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Please note that Mommsen uses the AUC chronology (Ab Urbe Condita), i.e. from the founding of the City of Rome. You can use this reference table to have the B.C. dates


IV. The Revolution

From: The History of Rome, by Theodor Mommsen
Translated with the sanction of the author by William Purdie Dickson

The History of Old Rome

Chapter XII - Nationality, Religion, and Education


The Original Greek New Testament

» Contents of this Chapter

Paramount Ascendency of Latinism and Hellenism ||| Latinism ||| Hellenism ||| Mixture of Peoples ||| National Decomposition ||| Religion ||| Greek Philosophy ||| Leading Schools - Newer Academy - Epicurus and Zeno ||| Carneades at Rome ||| Euhemerism Not an Adequate Support ||| Roman Stoa ||| Wide Influence of Stoicism - Panaetius ||| State-Religion ||| Priestly Colleges ||| Practical Use Made of Religion ||| Oriental Religions in Italy ||| Secret Worships ||| Education ||| Greek Instruction ||| Latin Instruction - Public Readings of Classical Works ||| Rhetorical Exercises ||| Course of Literature and Rhetoric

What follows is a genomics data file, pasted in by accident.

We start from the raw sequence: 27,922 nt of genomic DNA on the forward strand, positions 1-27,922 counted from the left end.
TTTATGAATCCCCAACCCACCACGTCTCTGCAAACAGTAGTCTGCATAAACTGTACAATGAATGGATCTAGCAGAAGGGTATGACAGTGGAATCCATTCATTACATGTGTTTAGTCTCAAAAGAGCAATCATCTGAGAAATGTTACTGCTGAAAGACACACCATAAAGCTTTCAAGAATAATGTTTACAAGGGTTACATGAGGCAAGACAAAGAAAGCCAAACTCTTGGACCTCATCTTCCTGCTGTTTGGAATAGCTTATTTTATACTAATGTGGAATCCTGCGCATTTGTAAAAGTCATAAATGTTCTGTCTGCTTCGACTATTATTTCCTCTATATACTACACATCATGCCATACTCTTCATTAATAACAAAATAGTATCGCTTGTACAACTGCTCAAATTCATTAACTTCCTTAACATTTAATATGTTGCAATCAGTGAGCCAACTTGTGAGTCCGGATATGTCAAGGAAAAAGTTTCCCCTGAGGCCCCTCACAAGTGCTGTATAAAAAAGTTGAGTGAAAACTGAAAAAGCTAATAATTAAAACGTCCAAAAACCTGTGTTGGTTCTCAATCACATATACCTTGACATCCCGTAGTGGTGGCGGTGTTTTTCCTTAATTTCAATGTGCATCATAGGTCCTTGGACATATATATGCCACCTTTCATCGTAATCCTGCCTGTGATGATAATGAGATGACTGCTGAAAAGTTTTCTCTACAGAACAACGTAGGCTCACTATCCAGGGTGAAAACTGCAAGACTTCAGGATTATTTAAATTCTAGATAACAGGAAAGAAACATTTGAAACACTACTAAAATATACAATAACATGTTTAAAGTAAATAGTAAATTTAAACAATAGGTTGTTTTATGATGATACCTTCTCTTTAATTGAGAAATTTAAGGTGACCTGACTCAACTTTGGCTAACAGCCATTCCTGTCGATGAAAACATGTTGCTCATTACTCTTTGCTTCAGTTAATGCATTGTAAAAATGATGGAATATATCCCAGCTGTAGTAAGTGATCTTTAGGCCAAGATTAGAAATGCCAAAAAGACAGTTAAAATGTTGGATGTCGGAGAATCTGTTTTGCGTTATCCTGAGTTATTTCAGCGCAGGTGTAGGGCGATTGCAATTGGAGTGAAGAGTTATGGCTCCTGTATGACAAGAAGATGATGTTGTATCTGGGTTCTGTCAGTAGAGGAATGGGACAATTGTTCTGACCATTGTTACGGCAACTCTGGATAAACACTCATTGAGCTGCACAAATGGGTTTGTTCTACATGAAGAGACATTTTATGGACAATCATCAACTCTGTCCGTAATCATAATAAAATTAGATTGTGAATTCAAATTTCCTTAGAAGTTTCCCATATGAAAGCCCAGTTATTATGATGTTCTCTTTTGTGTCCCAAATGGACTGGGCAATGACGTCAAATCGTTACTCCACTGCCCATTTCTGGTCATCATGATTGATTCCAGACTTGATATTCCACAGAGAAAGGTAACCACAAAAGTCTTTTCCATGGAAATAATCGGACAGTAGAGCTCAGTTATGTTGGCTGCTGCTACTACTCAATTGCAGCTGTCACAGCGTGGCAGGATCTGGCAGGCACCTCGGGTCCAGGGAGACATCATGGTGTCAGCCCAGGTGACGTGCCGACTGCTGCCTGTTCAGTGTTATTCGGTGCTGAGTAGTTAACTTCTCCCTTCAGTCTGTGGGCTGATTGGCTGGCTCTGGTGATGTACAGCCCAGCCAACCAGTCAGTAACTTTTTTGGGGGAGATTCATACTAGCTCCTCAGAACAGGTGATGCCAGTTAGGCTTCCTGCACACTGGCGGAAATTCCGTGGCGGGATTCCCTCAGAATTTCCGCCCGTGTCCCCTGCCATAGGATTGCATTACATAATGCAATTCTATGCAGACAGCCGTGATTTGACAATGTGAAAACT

Paramount Ascendency of Latinism and Hellenism

In the great struggle of the nationalities within the wide circuit of the Roman empire, the secondary nations seem at this period on the wane or disappearing. The most important of them all, the Phoenician, received through the destruction of Carthage a mortal wound from which it slowly bled to death.

The districts of Italy which had hitherto preserved their old language and manners, Etruria and Samnium, were not only visited by the heaviest blows of the Sullan reaction, but were compelled also by the political levelling of Italy to adopt the Latin language and customs in public intercourse, so that the old native languages were reduced to popular dialects rapidly decaying.

There no longer appears throughout the bounds of the Roman state any nationality entitled even to compete with the Roman and the Greek.

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